Johannesburg (South Africa) – At EFC AFRICA 19 the first main card bout of the evening saw Dino Bagattin face off against Tyron Rightford in a match that for many was the main event of the evening. It was a bout that ended in an official call that has become controversial. A call that was either a fair reflection of what happened or one that robbed both fighters of a conclusive outcome, and potentially one that put a stop to what could have been a legendary fight. In this exclusive interview EFC AFRICA asked for input from all the major role players in an attempt to discover the truth of situations like these, if there is one. The following answers are uncut.
WHAT’S YOUR VERSION OF HOW THE FIGHT WAS GOING UNTIL THE STOPPAGE?
Tyron Rightford: It was a good stand up war. I believe I was ahead on points in the fight even after the bad cut above my eye. I was landing more of the cleaner and harder punches and had rocked Dino twice or three times to his once.
Cairo Howarth: It was arguably the most exciting fight in EFC AFRICA history, on par with Mynhardt vs. Madge at EFC AFRICA 13, and was showing no signs of slowing down. Very evenly matched up until Dino floored Tyron.
Marius Lotter (President of PROMMA): This is unofficial as I was not the judge on the night. On my scorecard Tyron was slightly ahead after the first round. Round two, until the TKO, was won by Dino. So I had it at one round each.
Dino Bagattin: I think the fight was fairly even till the knock down. Tyron had landed me with some clean punches but I shook them off quite easily and came back strong to finish the round. After the cut early in the second he realized he was running out of time and that swung the fight in my favour immediately. After further exchanges it was only a matter of time before our game plan set in.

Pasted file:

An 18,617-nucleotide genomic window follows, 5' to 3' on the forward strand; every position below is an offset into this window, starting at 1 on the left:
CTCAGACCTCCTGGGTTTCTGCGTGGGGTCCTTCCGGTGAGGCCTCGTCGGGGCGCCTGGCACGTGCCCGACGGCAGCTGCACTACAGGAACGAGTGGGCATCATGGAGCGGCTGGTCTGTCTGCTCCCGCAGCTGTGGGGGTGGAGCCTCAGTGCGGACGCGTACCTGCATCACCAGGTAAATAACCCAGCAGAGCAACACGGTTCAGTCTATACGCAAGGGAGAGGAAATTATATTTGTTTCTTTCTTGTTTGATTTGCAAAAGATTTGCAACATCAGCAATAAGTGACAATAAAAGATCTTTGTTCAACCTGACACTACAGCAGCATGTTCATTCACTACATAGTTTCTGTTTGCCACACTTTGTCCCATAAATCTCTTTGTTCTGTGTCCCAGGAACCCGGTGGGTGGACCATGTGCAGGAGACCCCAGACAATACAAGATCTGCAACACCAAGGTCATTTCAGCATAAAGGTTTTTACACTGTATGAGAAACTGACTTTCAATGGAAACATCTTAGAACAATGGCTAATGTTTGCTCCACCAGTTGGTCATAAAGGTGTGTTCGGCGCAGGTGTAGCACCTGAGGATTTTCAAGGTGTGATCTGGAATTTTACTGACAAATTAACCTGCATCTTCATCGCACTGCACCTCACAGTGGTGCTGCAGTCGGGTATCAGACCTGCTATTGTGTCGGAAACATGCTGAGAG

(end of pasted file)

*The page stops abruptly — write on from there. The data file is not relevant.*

Graeme Cartmell: I feel it was an even first round, Tyron analysing every strike and Dino controlling the center with angles, Tyron possibly winning the round because he managed to rock Dino. The second round started the same but after a quick trade by both Tyron was left with a bone-deep cut above his eyebrow. I don’t know why the referee paused the action at the sight of blood, calling time for the doc to have a look… an initial error? The fight continued and Tyron turned up the heat. He began to aggressively engage, finding his rhythm with some great counters, wiping his eye periodically as it was pouring down his face and starting to obscure his sight in that eye. Dino was patient and it paid off as he landed a clean short right to the jaw as Tyron opened up to throw a right of his own. Tyron’s legs buckled and he lost his footing, recovering momentarily as Dino threw another hook and connected with his forearm. Tyron motored backwards and landed in a turtle position on his back, Dino threw a downward right cross landing on Tyron’s jaw. The ref was ready to pounce, Tyron’s arms where out defensively but Dino landed another punch to the jaw through Tyron’s guard as he began up-kicking towards Dino’s legs. Then the ref was in-between them stopping the action.
WAS IT AN EARLY STOPPAGE?
Tyron Rightford: Yes it was an early stoppage. Yes I was rocked by his right hand but recovered within two seconds. I slipped as I was trying to get away, I hit the ground and another punch hit me. It did no damage and I slipped a second punch, then the ref jumped in stopping the fight. I asked him wtf he was doing, I’m 100% fine. He had no response to that. I think he panicked as it was his first time in an EFC event as a ref, which I also think was a problem. He should not have been allowed to ref in a main card bout due to lack of experience.
Cairo Howarth: I feel it was a little early and would have liked to see it go on longer. Not saying that it would have changed the outcome, the win may well have been Dino’s, but I would agree that a few extra shots were needed to seal the victory. Now it is a questionable stoppage, hence this interview.